Vicki Escarra: So while we’re working on the longer term, and as we think about poverty and all the things that really affect and are a part of poverty, hunger is the one issue that is solvable in our country. There’s enough food produced in America not only to feed every person in this country, but most of the developed world.

So what I would do is find a way to work on the food system so that we can get what farmers grow to the plates of people that need food. A perfect world for me would be – and it’s a stretch, it’s a big stretch, because these programs are really under fire right now on either side of the aisle – a big stretch for me would be to see children and then families have enough food to eat in the United States of America. (Applause)

Tavis: Majora?

Majora Carter: I want to reimagine America in a way that allows every single person in it to see their own value, to see their dignity and to understand that there are ways that we can create economic opportunities to move people up and out of poverty, in particular using the tools that we already have, in particular real estate development.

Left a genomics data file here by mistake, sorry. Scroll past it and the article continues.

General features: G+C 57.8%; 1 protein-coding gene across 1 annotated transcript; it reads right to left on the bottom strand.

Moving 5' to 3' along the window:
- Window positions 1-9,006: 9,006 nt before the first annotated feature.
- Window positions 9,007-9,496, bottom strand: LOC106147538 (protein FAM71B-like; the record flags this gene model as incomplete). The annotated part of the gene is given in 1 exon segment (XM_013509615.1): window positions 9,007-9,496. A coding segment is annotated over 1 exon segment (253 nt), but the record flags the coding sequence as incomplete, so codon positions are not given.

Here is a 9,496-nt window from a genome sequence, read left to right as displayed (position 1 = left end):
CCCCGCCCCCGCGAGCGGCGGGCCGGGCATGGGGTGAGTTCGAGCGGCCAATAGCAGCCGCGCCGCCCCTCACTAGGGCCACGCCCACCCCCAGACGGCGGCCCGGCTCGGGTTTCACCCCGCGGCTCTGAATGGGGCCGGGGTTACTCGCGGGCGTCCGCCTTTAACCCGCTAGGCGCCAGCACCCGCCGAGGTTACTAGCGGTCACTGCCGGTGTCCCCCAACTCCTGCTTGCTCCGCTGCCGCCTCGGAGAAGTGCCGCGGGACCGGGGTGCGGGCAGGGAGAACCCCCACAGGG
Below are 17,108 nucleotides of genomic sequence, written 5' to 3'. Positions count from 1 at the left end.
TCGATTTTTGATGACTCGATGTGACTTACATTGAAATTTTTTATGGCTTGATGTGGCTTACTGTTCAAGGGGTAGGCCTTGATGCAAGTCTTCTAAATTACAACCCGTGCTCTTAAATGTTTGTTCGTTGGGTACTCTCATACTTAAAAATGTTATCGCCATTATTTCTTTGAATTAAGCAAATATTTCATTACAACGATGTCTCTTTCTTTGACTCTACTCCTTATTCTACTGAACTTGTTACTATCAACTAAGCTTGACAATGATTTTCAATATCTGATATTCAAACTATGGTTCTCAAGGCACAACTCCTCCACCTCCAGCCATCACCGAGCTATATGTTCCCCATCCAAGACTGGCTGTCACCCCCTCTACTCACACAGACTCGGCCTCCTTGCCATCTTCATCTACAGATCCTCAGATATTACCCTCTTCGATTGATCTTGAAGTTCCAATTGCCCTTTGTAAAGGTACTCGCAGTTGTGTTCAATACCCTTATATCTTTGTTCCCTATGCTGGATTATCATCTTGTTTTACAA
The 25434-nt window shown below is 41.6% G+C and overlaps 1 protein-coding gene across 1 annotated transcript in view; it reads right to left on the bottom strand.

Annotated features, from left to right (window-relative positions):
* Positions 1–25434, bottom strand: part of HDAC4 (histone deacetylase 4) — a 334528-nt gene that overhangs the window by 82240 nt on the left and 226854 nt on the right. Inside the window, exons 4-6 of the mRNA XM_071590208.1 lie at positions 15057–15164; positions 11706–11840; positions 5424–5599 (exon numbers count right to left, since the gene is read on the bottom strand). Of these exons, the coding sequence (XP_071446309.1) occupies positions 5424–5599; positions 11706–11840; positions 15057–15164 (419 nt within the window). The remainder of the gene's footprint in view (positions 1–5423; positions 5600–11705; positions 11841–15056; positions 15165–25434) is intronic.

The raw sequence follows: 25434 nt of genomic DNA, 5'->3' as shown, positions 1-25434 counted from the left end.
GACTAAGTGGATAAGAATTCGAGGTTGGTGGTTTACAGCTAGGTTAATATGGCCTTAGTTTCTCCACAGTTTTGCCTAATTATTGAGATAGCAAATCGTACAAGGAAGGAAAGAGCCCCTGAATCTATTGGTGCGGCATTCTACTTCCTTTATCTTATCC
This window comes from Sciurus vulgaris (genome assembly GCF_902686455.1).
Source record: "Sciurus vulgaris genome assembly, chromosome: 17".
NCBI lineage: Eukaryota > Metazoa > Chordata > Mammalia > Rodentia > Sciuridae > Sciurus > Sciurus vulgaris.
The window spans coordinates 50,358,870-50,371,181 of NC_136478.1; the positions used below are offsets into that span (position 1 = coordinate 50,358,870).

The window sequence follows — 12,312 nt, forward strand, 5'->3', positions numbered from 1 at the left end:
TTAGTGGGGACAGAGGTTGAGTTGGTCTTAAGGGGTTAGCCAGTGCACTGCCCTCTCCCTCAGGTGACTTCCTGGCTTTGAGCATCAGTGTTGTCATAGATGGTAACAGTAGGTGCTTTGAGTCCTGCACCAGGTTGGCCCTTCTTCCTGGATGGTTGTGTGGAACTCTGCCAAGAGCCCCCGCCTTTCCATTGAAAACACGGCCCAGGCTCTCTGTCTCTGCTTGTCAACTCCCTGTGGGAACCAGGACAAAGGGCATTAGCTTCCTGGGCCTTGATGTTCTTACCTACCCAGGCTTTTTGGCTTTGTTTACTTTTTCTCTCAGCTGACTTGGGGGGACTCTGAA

How do you use it to create true communities that meet the needs of everyone that’s in it, through real job creation, through creating decent open space for people, that allows opportunities for environmental – to not degrade our environment?

We can do that. We have those tools out there that we can be growing food in ways that actually – in our cities, and do it using technology in a way that actually does help redefine what our regional food system actually looks like.

We can do these things right here and right now. (Applause) We absolutely can do it in ways that support, that love, because the best social service dollar spent is actually a job. It adds to the tax base, it creates dignity for people as well. (Applause)

Tavis: Suze?

Orman: We’ve been sitting here now for a few hours talking about poverty and the systems and getting out the truth about it, but I’m also looking at 1,500 people in this room, and I have to ask you, each one of you individually, what are you doing to stay out of poverty? How knowledgeable are you about the money that you are making? Do you have the documents in place today to protect your tomorrows so that if something were to happen to you the little amounts of money you may have doesn’t go to some lawyer to probate what you have?